Before becoming creative director at Wunderman Thompson, Manuel Ostyn worked as a creative at Duval Guillaume, LDV United and mortierbrigade. Winning a multitude of national and international awards for various clients and even becoming Agency of the Year at the Creative Belgium Awards with two of these agencies. A tradition he honored when joining WundermanThompson (formerly known as These Days) in 2015. Where he built a strong creative department that immediately claimed its place in the Belgian top and in less than 3 years earned the agency the much coveted Agency of the Year award at the Creative Belgium Awards. This time even scoring a hattrick with the Mixx Digital agency of the year and Merit Agency of the year awards.
Always trying to narrow the gap between creative awards and clients' interests, a mindset that pays off in many big pitch wins.
It’s with that same mindset that he’s been part of the board of Creative Belgium for over 4 years now. And the same mindset in which he already judged for various award shows and young talent competitions.
When yet another brilliant campaign doesn't get to see the light of day due to a not so brilliant error of judgement, Wunderman Thompson usually sees this as an opportunity to 'callus the mind'.
So is this skill of building mental toughness a requirement to stay sane in the business, or do you have to be slightly insane to keep on going?
Try, for example, imagining creating a brilliant campaign that never sees the light of day ... only to be released by another creative a year later with a budget the size of a EuroMillions jackpot – for a less relevant client of course… and resulting in 10 Lion awards.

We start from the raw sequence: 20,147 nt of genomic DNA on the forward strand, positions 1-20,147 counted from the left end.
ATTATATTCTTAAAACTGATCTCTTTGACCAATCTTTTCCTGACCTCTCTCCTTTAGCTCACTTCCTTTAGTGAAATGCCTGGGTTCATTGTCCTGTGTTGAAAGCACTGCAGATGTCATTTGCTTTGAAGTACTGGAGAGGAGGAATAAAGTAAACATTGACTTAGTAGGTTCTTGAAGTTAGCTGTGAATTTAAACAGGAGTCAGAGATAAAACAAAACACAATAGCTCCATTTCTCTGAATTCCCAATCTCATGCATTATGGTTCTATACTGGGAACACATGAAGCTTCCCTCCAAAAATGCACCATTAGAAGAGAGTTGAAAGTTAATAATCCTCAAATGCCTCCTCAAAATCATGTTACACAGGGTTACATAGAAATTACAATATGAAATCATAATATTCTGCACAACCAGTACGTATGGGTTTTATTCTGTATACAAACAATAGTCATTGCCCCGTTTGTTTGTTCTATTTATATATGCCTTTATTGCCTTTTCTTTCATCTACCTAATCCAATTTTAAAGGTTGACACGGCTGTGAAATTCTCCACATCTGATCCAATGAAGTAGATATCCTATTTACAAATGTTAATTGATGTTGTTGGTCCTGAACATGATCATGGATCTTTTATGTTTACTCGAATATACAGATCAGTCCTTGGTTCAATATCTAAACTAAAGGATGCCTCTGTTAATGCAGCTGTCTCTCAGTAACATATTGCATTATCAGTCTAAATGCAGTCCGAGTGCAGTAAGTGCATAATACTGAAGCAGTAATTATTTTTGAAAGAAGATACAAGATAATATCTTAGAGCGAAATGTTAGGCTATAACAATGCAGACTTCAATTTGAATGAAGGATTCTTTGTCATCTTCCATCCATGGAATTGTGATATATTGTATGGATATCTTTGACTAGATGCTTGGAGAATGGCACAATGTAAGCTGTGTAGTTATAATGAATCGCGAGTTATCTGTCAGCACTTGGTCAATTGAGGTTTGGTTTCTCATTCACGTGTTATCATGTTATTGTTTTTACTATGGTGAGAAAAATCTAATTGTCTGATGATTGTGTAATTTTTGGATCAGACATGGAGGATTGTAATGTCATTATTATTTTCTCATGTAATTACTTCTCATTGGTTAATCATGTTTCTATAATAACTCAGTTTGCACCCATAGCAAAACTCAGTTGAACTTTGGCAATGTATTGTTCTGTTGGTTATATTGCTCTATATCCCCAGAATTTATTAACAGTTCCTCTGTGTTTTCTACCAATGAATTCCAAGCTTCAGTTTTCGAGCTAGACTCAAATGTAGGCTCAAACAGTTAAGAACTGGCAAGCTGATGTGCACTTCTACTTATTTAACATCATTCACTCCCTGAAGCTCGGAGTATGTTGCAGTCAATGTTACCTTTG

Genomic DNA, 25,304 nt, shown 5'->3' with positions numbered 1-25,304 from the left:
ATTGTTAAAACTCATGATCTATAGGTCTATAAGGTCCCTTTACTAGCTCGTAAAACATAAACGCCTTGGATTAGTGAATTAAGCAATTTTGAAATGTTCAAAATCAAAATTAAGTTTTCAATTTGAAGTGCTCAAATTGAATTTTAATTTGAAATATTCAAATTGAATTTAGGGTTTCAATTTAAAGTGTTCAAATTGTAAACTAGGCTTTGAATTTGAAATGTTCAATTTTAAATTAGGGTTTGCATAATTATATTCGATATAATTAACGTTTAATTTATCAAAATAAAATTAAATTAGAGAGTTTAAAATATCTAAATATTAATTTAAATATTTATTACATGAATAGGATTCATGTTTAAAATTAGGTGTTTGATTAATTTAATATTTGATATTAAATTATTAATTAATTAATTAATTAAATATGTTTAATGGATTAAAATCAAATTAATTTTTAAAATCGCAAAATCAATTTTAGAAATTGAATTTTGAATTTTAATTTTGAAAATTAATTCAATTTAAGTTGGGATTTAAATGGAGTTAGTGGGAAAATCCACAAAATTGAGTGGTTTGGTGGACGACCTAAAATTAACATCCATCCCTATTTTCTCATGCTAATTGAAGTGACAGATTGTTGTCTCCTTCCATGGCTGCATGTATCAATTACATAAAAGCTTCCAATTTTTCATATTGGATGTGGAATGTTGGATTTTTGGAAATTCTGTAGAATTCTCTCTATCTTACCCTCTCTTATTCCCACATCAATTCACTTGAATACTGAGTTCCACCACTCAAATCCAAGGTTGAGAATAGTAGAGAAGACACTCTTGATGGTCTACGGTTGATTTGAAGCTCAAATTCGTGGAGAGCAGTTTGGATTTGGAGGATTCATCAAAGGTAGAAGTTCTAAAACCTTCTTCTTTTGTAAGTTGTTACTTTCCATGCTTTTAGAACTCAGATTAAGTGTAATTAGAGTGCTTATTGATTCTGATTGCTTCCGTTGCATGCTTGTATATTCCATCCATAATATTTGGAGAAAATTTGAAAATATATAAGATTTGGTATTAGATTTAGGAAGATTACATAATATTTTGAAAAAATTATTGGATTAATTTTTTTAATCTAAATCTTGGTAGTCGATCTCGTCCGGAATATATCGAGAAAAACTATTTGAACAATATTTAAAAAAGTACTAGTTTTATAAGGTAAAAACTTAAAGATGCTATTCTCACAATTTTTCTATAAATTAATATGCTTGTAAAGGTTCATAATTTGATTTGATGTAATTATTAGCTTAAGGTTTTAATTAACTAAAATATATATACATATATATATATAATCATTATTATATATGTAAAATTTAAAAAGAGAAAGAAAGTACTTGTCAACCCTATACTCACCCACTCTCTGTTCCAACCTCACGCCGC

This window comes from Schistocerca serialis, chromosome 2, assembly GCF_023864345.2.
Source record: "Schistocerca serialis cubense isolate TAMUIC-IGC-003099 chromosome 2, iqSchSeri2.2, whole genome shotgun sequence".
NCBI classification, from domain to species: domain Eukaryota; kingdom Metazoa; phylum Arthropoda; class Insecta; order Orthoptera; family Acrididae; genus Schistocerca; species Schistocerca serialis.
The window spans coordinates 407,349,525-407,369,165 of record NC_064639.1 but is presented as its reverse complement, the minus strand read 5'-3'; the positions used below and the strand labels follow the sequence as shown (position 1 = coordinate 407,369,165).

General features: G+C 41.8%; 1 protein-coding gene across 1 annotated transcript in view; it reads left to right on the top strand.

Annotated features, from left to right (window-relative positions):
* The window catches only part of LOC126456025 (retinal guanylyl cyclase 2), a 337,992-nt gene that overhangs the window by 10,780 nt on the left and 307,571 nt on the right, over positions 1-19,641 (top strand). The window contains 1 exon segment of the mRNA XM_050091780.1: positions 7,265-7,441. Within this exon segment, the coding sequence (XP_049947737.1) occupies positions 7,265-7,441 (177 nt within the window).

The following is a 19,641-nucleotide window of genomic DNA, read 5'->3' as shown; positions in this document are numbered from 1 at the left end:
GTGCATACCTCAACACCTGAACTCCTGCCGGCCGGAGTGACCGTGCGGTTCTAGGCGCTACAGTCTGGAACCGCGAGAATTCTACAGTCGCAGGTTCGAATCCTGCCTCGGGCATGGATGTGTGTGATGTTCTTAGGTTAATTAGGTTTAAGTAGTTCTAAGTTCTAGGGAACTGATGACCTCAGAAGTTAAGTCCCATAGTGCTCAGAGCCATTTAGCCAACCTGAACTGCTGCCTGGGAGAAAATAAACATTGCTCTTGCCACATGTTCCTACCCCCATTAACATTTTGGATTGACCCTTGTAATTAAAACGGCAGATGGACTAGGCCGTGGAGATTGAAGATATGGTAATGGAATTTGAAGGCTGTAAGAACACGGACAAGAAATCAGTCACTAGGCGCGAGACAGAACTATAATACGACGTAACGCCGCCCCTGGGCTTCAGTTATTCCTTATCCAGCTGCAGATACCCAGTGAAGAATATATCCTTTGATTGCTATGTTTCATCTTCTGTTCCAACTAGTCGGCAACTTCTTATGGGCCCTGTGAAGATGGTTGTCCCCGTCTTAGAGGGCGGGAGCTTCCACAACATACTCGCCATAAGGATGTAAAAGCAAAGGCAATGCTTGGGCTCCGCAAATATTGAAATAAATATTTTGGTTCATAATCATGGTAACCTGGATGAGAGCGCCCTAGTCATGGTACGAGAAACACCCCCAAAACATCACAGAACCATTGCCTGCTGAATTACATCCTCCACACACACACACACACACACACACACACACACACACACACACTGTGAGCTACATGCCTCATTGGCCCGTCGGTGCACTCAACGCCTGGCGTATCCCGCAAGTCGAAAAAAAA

That calls for some utterly creative manic swearing, swiftly followed by a gentle but effective session of callusing the mind.
It is those slightly insane people I need for my panel: creatives who are mentally tough enough to recognise the jealousy naturally arising when they see a strong campaign and to skillfuly transform that feeling into a positive assessment.
They also need enough of a callused mind not to blindly throw all categories and subcategories overboard at the sight of an admittedly brilliant campaign. Belgium is a small country, which means that several subcategories are often lumped together, but we need to be able to assess all the work within its relevant category.
Above all, we need to appreciate strong creative campaigns that have really contributed to clients. This will in turn increase clients’ appreciation of them, and will then hopefully allow us to ease off on the mental toughness a little in the future.